It is important to note that a significant quantity of EEG data were lost due to experimenter error, poor signal connection, and/or artifact contamination. Only 35 participants (out of 86 total) are included in the EEG analysis; hence, the results should be treated as exploratory. We began by testing EEG frontal alpha asynchrony, a measure which has been used to quantify affect in the past (Coan and Allen, 2004; Wheeler et al., 2007). Prediction of the pre-post intervention difference from intervention type yielded no significant effects for asynchrony (Table 5 and Figure 4), although the direction of the effect matched that of previous literature, and the lack of significance may be due to low power. Analysis of 5 PCA components extracted from all EEG channels and measures also showed no differences between intervention conditions (Table 6 and Figure 5).
Figure 4. Post-intervention changes in EEG asynchrony variables by intervention type. No significant differences were found across intervention condition.
Figure 5. Post-intervention changes in EEG PCA components by intervention type. No significant changes were found across intervention condition.
We then turned to a machine learning analysis, in which we predict the intervention condition from the change in measures between baseline and post-test. Our methods followed a hierarchical approach, in which we started with only self-report variables, and then added in cognitive, autonomic and EEG variables in a stepwise manner. The prediction accuracy using self-report variables acted as a baseline, where any increase above self-report accuracy with the addition of new variables meant that those new variables helped predict intervention condition, and were hence differentially affected by intervention type. Using self-report variables alone (with Studies 1 and 2 combined; see Table 7), we found logistic regression to be the best classifier, with an ability to predict the intervention condition from self-report variables at 74% (test accuracy).
Table 7. Train and test accuracy for machine learning models of self-report variables for Studies 1 and 2 combined.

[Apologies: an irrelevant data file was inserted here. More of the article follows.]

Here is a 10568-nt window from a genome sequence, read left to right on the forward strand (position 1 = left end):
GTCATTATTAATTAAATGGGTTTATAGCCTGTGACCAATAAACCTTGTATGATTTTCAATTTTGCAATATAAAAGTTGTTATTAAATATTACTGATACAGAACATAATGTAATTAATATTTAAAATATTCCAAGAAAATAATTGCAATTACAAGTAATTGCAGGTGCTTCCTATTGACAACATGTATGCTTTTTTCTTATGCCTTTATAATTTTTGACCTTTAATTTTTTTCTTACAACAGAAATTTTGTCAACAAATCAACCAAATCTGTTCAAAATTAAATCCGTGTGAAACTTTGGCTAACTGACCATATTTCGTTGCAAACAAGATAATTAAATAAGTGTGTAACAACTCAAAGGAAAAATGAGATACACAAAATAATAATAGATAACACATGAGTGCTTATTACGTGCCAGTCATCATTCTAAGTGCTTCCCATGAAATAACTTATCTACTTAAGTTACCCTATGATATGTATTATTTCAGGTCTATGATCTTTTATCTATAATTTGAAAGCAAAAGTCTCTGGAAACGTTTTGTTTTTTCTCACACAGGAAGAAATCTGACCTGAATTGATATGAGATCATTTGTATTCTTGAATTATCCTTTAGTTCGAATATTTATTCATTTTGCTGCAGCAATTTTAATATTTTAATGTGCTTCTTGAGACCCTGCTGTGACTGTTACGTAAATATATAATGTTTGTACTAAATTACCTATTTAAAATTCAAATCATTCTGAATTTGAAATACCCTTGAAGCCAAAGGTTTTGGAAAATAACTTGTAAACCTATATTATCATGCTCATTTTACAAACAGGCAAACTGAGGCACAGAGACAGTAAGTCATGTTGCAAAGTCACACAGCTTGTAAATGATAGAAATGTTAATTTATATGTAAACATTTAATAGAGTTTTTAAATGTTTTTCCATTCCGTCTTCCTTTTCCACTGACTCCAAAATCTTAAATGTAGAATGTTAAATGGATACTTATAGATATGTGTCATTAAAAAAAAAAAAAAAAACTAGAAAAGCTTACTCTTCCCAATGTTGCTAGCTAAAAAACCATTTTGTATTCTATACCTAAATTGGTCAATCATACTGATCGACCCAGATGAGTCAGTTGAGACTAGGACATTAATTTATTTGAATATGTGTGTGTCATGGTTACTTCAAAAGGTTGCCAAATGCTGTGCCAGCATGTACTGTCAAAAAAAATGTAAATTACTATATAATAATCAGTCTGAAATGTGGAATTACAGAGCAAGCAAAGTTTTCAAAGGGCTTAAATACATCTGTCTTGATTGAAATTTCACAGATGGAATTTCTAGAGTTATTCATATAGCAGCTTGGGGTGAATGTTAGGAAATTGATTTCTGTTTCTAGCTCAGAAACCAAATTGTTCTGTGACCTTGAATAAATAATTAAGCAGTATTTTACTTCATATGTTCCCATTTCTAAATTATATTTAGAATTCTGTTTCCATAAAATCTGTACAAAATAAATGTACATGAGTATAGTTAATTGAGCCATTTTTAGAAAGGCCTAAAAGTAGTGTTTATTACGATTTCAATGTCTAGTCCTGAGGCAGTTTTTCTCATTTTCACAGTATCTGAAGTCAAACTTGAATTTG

The L1 regularization of logistic regression forces the beta weights of weakly predictive or highly co-linear measure to zero, thereby performing feature selection. Unsurprisingly, we found that the measures that were predictive in the univariate analysis were also predictive here: negative social emotions (β = –0.62), positive affect (β = 0.46), gratitude (β = 0.23) and elevation (β = 0.23). Optimism, which did not survive family-wise error correction in the original regression analysis, was also found to be predictive (β = 0.16). Other weakly predictive measures were competence, self-esteem: social, and meaning in life: search (β = 0.01, 0.01, and 0.02, respectively). Due to its high collinearity with positive affect and negative social emotions, negative affect, which was significant in the regression analysis, was not predictive here (β = 0).
We also ran the above analysis for Experiment 2 only, to aid later comparison with the physiological measures (see Table 8). Interestingly, classifiers trained on Experiment 2 had generally worse accuracy than both combined (best at 64% test accuracy). This was not due to the reduction in sample size, as the equivalent samples size (86 subjects, sampled randomly) produced equivalent accuracy to both datasets combined. The cause of this discrepancy is unknown, and includes the possibility that the discomfort, unfamiliarity, length, and solitude characterizing the EEG procedure and electrode cap led to dissipation of the psychological effects from the positive and negative interventions.
Table 8. Train and test accuracy for machine learning models of self-report variables (Experiment 2 only).
Adding Cognitive Variables
Next, we added cognitive variables to determine if they aided in the detection of an intervention effect. However, because adding model predictor variables led to overfitting, we reduced the original set of 15 self-report variables to 5 using PCA before adding the cognitive variables. Using those five self-report PCA components alone, test accuracy was reduced by only 1% (to 73%). The addition of the 18 cognitive variables did not produce an increase in classification accuracy (instead, hurting performance; see Table 9).
Given the reduction in performance, overfitting was likely, and therefore we reduced the number of predictors by also performing PCA on the cognitive components, and then added these to the self-report PCA components. The best test accuracy was again observed for logistic regression, but matched that of the self-report PCA components alone (72 ± 1%). Prediction of intervention condition from cognitive variables alone resulted in chance performance at test for all classifiers. We conclude that, similar to the regression analysis, machine learning analysis did not find evidence that cognitive variables were impacted by the positive or negative activity manipulation.